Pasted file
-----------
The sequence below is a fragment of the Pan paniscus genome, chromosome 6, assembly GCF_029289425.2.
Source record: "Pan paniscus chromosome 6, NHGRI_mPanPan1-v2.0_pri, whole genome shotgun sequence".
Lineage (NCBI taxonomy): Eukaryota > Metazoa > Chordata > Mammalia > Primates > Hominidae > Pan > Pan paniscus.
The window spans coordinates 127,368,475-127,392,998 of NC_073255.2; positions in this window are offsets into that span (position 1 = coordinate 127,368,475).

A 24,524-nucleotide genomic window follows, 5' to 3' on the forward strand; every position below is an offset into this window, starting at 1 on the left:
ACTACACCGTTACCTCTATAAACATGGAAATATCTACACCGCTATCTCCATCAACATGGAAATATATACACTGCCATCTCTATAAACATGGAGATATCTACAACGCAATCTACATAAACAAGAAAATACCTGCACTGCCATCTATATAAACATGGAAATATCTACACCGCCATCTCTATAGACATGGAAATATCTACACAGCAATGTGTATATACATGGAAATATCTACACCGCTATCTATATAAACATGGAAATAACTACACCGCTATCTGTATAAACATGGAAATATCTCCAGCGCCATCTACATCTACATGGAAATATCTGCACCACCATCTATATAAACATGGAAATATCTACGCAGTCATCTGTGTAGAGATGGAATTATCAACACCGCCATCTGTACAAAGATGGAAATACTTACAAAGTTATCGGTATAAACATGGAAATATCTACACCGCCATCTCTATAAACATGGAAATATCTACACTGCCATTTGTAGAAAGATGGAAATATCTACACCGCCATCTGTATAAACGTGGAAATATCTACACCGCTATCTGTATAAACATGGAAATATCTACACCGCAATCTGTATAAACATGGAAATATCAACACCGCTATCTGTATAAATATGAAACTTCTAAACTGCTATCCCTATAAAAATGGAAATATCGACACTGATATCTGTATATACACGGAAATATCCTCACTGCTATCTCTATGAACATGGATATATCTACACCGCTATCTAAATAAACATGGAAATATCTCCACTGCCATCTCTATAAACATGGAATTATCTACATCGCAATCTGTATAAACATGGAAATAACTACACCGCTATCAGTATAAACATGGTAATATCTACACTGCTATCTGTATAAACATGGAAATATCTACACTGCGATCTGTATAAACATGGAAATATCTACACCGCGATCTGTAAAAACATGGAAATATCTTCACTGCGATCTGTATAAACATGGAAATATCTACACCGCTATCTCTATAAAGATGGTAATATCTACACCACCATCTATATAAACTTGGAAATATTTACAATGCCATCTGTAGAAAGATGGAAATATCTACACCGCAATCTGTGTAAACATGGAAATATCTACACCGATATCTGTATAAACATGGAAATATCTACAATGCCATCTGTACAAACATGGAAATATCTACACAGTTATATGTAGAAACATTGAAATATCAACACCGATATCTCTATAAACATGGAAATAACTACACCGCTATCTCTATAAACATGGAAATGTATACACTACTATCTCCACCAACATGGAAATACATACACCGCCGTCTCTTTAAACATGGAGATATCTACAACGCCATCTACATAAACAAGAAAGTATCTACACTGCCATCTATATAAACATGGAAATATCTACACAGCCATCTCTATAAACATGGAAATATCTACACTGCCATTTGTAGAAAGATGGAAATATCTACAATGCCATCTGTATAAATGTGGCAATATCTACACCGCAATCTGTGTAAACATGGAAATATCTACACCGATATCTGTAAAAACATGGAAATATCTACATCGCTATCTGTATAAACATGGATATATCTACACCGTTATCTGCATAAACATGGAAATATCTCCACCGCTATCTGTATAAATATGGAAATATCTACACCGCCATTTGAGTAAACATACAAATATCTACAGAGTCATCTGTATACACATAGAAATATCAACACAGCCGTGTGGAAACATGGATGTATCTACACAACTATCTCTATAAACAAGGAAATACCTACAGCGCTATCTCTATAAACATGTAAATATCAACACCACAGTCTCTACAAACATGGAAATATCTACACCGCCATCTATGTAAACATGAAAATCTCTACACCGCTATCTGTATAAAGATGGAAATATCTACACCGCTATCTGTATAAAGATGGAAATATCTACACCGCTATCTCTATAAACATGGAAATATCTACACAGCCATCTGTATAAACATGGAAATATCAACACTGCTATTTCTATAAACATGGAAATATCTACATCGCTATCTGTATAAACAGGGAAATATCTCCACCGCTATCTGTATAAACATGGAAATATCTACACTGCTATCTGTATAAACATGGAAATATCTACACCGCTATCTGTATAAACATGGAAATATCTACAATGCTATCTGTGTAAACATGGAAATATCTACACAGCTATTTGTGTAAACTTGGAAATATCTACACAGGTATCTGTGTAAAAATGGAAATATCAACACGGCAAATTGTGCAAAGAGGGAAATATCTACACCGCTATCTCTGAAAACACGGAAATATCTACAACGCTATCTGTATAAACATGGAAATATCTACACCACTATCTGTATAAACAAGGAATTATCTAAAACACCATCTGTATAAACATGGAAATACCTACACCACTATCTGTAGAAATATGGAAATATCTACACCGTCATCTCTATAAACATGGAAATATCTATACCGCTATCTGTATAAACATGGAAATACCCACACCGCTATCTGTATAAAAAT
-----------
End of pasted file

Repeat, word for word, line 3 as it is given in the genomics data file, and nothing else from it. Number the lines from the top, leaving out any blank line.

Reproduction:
Lineage (NCBI taxonomy): Eukaryota > Metazoa > Chordata > Mammalia > Primates > Hominidae > Pan > Pan paniscus.